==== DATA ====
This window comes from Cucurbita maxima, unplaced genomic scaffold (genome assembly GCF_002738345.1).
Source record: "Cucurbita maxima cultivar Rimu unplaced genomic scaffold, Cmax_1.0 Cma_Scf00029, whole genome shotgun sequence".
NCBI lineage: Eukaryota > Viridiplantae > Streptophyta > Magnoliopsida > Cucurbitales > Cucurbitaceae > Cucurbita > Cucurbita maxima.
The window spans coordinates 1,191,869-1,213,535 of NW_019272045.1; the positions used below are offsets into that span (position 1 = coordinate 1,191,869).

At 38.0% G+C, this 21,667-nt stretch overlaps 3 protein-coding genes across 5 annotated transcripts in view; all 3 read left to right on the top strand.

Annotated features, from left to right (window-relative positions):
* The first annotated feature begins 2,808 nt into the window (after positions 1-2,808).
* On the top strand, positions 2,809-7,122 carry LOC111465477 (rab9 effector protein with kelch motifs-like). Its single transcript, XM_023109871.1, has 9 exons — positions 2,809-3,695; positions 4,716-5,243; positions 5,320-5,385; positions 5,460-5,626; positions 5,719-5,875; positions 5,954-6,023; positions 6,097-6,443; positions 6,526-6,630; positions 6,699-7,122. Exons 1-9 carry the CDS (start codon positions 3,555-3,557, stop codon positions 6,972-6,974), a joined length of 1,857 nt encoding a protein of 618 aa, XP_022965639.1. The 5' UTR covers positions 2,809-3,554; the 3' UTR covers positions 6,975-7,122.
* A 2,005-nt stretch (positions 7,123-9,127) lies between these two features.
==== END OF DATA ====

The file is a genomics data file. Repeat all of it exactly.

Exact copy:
This window comes from Cucurbita maxima, unplaced genomic scaffold (genome assembly GCF_002738345.1).
Source record: "Cucurbita maxima cultivar Rimu unplaced genomic scaffold, Cmax_1.0 Cma_Scf00029, whole genome shotgun sequence".
NCBI lineage: Eukaryota > Viridiplantae > Streptophyta > Magnoliopsida > Cucurbitales > Cucurbitaceae > Cucurbita > Cucurbita maxima.
The window spans coordinates 1,191,869-1,213,535 of NW_019272045.1; the positions used below are offsets into that span (position 1 = coordinate 1,191,869).

At 38.0% G+C, this 21,667-nt stretch overlaps 3 protein-coding genes across 5 annotated transcripts in view; all 3 read left to right on the top strand.

Annotated features, from left to right (window-relative positions):
* The first annotated feature begins 2,808 nt into the window (after positions 1-2,808).
* On the top strand, positions 2,809-7,122 carry LOC111465477 (rab9 effector protein with kelch motifs-like). Its single transcript, XM_023109871.1, has 9 exons — positions 2,809-3,695; positions 4,716-5,243; positions 5,320-5,385; positions 5,460-5,626; positions 5,719-5,875; positions 5,954-6,023; positions 6,097-6,443; positions 6,526-6,630; positions 6,699-7,122. Exons 1-9 carry the CDS (start codon positions 3,555-3,557, stop codon positions 6,972-6,974), a joined length of 1,857 nt encoding a protein of 618 aa, XP_022965639.1. The 5' UTR covers positions 2,809-3,554; the 3' UTR covers positions 6,975-7,122.
* A 2,005-nt stretch (positions 7,123-9,127) lies between these two features.